AMSTERDAM—An international yot
c er which
opened at the Anne Frank. home here,
victim's father, Otto Frank, and offici
of West
Consulate, will hold an International
uth Congress s
project for the promotion of world u erstanding.
BRUSSELS—A local court fine a woman and
suspended 15-day prison sentence f
calling her
Civil Service "a dirty Jew."
BONN—The City of Hagen iss
the names of 600 Jews of Hagen
ed th
ior to the
launching of the Nazi program for
mination • the Jews
ROME—Three young men bel
ightist Natio
Vanguard Movement were .beaten
of unidenti d

persons while they were entering
' ress Club ere
to hand out to. foreign newsmen a
mann trial now being held in Jerusa
FRANKFURT—Two ex-Nazis, ac
y in the
murder of hundreds_ of Lithuanian •J
were found
guilty by a court in Tubingen after a
onths trial and
received four-and-a-half and three-and-a-half year sentences.
VIENNA—The West German Cabinet, at a secret session,
recently fixed the amount which West Germany will contribute
to an Austrian Government fund for Austrian victims of the
Nazi era, it was reported here, with diplomatic sources estimating
that the West German contribution will be about $60,000,000.
FLORENCE—A steel firm was ordered by a local court to
include in the severance pay of a Jewish engineer the years
during which he was forced out of his job by the fascist racial
laws in effect during World War II.
Africa -
CASABLANCA—A local newspaper, Al Alarn, organ of the
ultra-nationalist Istiqlal Party, proposed that the death penalty
be imposed on Moroccan Jews trying to emigrate to Israel.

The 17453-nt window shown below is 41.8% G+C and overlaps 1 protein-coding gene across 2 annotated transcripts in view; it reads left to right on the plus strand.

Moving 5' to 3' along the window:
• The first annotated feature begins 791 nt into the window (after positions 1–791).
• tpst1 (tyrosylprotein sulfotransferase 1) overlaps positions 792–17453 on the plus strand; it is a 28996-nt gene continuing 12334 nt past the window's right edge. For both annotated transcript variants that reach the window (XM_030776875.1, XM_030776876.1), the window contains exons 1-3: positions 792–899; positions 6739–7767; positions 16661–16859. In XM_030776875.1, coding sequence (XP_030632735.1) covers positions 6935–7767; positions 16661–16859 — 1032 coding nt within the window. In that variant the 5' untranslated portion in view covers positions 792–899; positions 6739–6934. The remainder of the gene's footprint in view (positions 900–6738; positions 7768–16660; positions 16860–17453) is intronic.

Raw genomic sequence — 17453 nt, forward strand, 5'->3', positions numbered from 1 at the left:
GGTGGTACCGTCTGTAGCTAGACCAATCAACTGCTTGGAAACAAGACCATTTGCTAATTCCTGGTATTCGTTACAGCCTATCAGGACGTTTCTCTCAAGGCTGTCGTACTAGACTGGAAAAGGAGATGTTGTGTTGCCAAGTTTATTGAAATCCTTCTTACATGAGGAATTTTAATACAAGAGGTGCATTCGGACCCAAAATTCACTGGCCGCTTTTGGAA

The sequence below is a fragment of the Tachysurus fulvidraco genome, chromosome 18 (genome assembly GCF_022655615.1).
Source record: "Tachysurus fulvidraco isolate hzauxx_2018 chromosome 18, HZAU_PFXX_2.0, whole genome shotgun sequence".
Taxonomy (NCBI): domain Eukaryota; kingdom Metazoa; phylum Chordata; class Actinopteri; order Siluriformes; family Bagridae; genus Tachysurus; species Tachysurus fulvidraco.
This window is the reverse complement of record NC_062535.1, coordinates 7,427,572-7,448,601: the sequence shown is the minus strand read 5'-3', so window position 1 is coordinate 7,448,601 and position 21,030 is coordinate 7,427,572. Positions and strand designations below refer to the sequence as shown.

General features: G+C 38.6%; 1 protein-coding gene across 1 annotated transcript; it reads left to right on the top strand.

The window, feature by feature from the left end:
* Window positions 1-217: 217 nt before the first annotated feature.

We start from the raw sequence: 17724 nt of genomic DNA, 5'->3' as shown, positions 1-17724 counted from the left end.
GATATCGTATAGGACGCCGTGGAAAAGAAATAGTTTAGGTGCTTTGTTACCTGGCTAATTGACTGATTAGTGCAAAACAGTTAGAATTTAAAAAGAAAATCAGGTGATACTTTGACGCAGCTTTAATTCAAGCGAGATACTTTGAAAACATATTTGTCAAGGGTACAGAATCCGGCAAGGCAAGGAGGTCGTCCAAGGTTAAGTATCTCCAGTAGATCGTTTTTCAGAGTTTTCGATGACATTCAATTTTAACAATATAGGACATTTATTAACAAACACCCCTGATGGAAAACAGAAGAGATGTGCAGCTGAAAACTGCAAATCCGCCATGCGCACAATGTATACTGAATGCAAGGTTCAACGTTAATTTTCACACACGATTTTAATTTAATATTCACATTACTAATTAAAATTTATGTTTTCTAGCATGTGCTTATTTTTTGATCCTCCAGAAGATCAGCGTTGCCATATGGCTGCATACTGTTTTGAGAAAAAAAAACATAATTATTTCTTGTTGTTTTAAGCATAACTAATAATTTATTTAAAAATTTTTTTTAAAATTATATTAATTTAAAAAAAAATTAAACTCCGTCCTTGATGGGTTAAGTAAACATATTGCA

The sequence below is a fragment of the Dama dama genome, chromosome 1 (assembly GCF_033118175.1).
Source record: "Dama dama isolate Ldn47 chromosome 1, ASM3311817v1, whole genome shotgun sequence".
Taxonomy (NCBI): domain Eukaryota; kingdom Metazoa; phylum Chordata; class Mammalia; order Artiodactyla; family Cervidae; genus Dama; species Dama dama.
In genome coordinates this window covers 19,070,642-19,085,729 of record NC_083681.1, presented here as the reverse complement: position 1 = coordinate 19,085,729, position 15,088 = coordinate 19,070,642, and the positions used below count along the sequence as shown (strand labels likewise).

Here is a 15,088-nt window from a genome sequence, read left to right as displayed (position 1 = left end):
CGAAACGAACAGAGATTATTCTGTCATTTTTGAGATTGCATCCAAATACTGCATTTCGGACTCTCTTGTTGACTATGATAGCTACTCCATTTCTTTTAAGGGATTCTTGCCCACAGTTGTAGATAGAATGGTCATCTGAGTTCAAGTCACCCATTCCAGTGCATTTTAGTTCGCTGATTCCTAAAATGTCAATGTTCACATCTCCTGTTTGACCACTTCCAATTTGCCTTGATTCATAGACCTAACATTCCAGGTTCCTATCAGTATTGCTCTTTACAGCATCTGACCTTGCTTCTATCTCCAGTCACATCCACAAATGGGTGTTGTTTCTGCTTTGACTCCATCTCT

on Budget Crisis

Sweeping recommendations to
finance Hebrew education and to
meet the imperiled budget of the
South African Jewish community
for Jewish education were con-
tained in the report of a special
commission recently released.
The commission, established in
1960 under the chairmanship of
Judge Simon Kuper, includes
representatives of the South Af-
rican Jewish Board of Deputies,
the Zionist Federation and the
Board of Jewish Education.
The commission recommended
that the Jewish Agency should he
asked to allow the Israel United
Appeal to finance the 500,000-
pound capital program of Jewish
day schools in South Africa and
that the buildings should belong
to the Agency until they were
either redeemed or sold.
The commission also proposed
that the Board of Deputies and
the Zionist Federation reduce
present expenditures on youth
work to provide more money for
Hebrew education and that the
Zionist Federation should take
over fund-raising for the Board
of Education which currently
runs its own campaigns.
The commission estimated its
recommendations could save the
Board of E.
126,•'and arm I
bu • t and
the balance
boar '
deficit could b
nanced . rough the subsidy
which ti Board of Education re-
ceived from the • •ted Corn
ugh co
ed a s ment
sayi 5 th. he report
d been
disc -ed at a lengt
which w
ttended by
repr sentativ es
m various
South Afric
ovinces and that
the meet'
ecided to refer the
the next South African
Zionist Conference in August.

Want ads bring fast results!

Changing American Scene to Affect
National Jewish Welfare Board

(JTA)—Planning for ire
programs of the T onal Je
Welfare Boc
and a ated
Jewish ce
s will b' affected
by a m
er of ch.. ,es in the
currei American
ne, Sanford
er, nationa executive ice-
pre ent of the
713 c. oned
ollender addre
a ual meeting of
to section of th
co hided its th
sio with 200 delegates at-
tendc ce, representing
nd c.
ty centers
in the area. e executive head
of the DNB listed the following
factors which must affect future
The ' growing proportion of
older people in the United States
as well as the increase in the
number of young adults; the "un-
believable mobility" of the
American people; the continued
shortening of the work Week,
with consequent greater time for
leisure activities; the persistence
of the cold war and the "nagging
threat" of nuclear warfare; and
the new desire of American
Jews "to gain richer understand-
ing of their heritage and achieve
a deeper sense of identification
with their traditions."

Another speaker at the con-
Dr. Judah J. Shapiro,
secretar of the National Foun-
dation fo ewish Culture, warned
' the deleg s that the intellectual
quality o Jewish life is "the
pest of present-day
society." he Jewish community
centers, - e said, - "can nourish
esh every other phase
ish . life, including the
of synagogues.